Diagnosing Distortion In Source Reporting

Lessons For HUMINT Reliability From Other Fields

Concept Development
• Initial concept: Reliability scale – Devise scale for analytic products • Obstacle: Unrefined concept – Whose reliability is measured? – What are the factors of reliability? • Final concept: Separate and focus – Separate asset vetting – Focus on internal USIC process

Purpose and Rationale
• Examine distortion in source reporting caused by the HUMINT process • Take an initial step towards development of a workable reliability scale • Inject the HUMINT process with applicable experiences from parallel fields
Source Collector



Literature Review
• • • No writings address the thesis topic directly Most focus on spies and espionage Specialists tend to overindulge in USIC/policymaker relations • Noteworthy writings include:
– Kessler’s Spy vs Spy (1988) – Goffman’s Presentation of Self in Everyday Life (1959)

• Define key players in HUMINT Process • Examine how they can introduce distortion to source reporting • Bolster analytic rigor by injecting writings from fields with similar processes

HUMINT Process – What?
Distortion (unintentional or purposeful) can take place at four stages in the HUMINT process: – 1. When intelligence is provided – 2. When it is gathered and reported – 3. When reporting is analyzed and threats are assessed – 4. When the finished product is edited and approved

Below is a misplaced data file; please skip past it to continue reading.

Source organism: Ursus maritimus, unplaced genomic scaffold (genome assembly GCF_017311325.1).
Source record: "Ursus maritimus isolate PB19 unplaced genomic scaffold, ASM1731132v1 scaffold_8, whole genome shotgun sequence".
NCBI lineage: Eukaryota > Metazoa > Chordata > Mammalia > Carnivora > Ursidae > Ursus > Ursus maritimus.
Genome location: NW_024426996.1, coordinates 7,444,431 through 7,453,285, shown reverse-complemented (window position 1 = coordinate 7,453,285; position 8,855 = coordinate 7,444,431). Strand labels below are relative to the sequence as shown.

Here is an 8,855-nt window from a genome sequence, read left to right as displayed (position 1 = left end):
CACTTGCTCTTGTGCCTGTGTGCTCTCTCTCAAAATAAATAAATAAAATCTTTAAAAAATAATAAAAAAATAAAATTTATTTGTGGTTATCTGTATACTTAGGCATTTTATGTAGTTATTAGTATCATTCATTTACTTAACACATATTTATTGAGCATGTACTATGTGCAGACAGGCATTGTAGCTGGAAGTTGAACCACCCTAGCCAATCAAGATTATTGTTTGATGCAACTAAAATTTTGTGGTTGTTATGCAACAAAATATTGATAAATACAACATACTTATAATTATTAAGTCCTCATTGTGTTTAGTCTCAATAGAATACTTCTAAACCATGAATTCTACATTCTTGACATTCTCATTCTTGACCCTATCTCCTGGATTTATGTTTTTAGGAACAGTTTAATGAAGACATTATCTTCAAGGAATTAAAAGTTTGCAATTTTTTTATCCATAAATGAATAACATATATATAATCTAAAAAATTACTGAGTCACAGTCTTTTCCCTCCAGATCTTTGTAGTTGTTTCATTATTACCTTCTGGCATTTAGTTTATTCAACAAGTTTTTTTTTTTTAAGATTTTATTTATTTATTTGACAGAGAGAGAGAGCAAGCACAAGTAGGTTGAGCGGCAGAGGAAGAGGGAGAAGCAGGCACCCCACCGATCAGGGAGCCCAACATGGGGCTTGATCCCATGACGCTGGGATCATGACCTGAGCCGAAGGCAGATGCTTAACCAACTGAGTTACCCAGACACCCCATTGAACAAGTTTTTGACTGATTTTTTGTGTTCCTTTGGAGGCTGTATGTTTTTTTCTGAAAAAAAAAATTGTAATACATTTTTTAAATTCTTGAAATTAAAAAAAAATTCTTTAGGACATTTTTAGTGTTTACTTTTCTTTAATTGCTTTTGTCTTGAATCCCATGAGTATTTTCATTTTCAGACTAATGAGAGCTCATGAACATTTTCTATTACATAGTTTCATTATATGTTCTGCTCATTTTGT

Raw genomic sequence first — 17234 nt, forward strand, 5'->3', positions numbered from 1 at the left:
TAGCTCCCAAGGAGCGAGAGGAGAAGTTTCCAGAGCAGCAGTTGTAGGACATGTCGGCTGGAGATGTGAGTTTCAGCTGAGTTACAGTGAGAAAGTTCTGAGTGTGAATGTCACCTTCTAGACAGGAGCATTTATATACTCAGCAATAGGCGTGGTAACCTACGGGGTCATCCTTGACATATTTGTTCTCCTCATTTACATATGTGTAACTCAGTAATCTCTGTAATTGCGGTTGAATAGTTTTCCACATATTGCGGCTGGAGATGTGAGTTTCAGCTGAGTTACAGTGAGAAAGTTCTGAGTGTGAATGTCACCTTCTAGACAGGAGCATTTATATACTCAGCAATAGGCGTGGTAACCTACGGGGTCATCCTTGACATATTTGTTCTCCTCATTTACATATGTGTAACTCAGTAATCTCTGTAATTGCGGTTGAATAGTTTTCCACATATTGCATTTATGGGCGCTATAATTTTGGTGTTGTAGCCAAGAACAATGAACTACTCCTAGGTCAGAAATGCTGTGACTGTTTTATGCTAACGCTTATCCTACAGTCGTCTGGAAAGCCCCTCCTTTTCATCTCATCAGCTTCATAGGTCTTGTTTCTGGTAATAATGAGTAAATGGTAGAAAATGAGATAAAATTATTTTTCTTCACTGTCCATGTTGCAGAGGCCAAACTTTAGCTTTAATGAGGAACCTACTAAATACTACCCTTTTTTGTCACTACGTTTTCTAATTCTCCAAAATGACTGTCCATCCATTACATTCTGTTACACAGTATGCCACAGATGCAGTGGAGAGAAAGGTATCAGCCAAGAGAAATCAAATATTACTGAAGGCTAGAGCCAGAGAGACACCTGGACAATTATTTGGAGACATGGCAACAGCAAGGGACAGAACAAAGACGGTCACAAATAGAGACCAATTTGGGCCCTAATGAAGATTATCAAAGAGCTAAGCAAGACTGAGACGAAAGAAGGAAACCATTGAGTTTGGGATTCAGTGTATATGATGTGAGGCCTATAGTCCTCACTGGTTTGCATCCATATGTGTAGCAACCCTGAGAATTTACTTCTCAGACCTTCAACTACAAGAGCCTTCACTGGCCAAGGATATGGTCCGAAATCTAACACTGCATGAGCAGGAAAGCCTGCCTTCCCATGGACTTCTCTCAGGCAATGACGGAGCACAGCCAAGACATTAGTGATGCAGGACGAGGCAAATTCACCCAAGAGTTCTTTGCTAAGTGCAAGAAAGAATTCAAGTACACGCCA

Similar Fields

• Anthropology
– Field researcher, report writer, review board

• Journalism
– Reporter, writer, editor

• Criminal Justice
– Detective, lawyer, judge

HUMINT Process – Who?
These four stages involve the following players: – 1. Source provides intelligence – 2. Collector gathers intelligence and returns to file a report – 3. Analyst studies the reporting and reaches conclusions – 4. Editor checks and approves the finished product

The Source
• Deception (purposeful) – Hostile direction – Financial strain – Revenge – Thrill seeking • Error (unintentional) – Poor recollection – Limited perspective – Biased viewpoint

The Collector (nexus with source)
• Stress of circumstances • Inadequate preparation or background • Poor interview techniques

The Collector (writing the report)
• Poor recollection of meeting details • Limited grasp of collection’s significance • Misrepresentation of source statements • Lack of a feedback mechanism

The Analyst
• Aggregation and generalization • Poor preparation • Stale intelligence • Lack of access to source • Limited perspective

The Editor
• • • • • Final bulwark Overtaxed Relies on quality drafts Doesn’t rock the boat May stretch data to suit

• Source reliability and source reporting reliability ought to be rated separately • The research methodologies of anthropologists, journalists, and legal experts offer the benefit of experience to practitioners of the HUMINT process

• Need for reliability awareness training for intelligence consumers • Feedback and follow-up between collector and source on reporting • Use mock court to cross-examine collector on source reliability • USIC should write more on human surveillance and reconnaissance • USIC should write more on operational theory

Prepared by Pat Noble Thesis defense at Mercyhurst College 20 March 2009